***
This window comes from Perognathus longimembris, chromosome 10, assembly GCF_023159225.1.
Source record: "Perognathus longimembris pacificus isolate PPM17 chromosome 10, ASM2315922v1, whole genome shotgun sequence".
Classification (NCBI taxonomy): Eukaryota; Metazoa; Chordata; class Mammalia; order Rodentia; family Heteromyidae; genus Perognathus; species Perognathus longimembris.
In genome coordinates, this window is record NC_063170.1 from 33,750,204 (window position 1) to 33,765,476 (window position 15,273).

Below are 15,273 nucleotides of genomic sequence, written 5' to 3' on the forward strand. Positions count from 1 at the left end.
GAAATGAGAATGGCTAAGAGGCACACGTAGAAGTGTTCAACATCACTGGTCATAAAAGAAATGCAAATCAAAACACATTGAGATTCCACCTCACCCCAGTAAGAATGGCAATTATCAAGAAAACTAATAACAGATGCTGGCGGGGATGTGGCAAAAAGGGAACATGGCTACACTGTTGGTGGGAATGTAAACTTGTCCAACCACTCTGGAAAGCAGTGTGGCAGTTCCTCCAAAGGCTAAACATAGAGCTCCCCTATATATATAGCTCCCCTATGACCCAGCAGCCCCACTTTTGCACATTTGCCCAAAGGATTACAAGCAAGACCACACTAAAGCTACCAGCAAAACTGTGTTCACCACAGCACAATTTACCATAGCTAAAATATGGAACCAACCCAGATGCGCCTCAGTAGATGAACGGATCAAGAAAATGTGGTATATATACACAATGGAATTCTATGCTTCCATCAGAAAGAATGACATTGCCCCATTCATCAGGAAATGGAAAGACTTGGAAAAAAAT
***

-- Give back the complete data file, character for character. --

This window comes from Perognathus longimembris, chromosome 10, assembly GCF_023159225.1.
Source record: "Perognathus longimembris pacificus isolate PPM17 chromosome 10, ASM2315922v1, whole genome shotgun sequence".
Classification (NCBI taxonomy): Eukaryota; Metazoa; Chordata; class Mammalia; order Rodentia; family Heteromyidae; genus Perognathus; species Perognathus longimembris.
In genome coordinates, this window is record NC_063170.1 from 33,750,204 (window position 1) to 33,765,476 (window position 15,273).

Below are 15,273 nucleotides of genomic sequence, written 5' to 3' on the forward strand. Positions count from 1 at the left end.
GAAATGAGAATGGCTAAGAGGCACACGTAGAAGTGTTCAACATCACTGGTCATAAAAGAAATGCAAATCAAAACACATTGAGATTCCACCTCACCCCAGTAAGAATGGCAATTATCAAGAAAACTAATAACAGATGCTGGCGGGGATGTGGCAAAAAGGGAACATGGCTACACTGTTGGTGGGAATGTAAACTTGTCCAACCACTCTGGAAAGCAGTGTGGCAGTTCCTCCAAAGGCTAAACATAGAGCTCCCCTATATATATAGCTCCCCTATGACCCAGCAGCCCCACTTTTGCACATTTGCCCAAAGGATTACAAGCAAGACCACACTAAAGCTACCAGCAAAACTGTGTTCACCACAGCACAATTTACCATAGCTAAAATATGGAACCAACCCAGATGCGCCTCAGTAGATGAACGGATCAAGAAAATGTGGTATATATACACAATGGAATTCTATGCTTCCATCAGAAAGAATGACATTGCCCCATTCATCAGGAAATGGAAAGACTTGGAAAAAAAT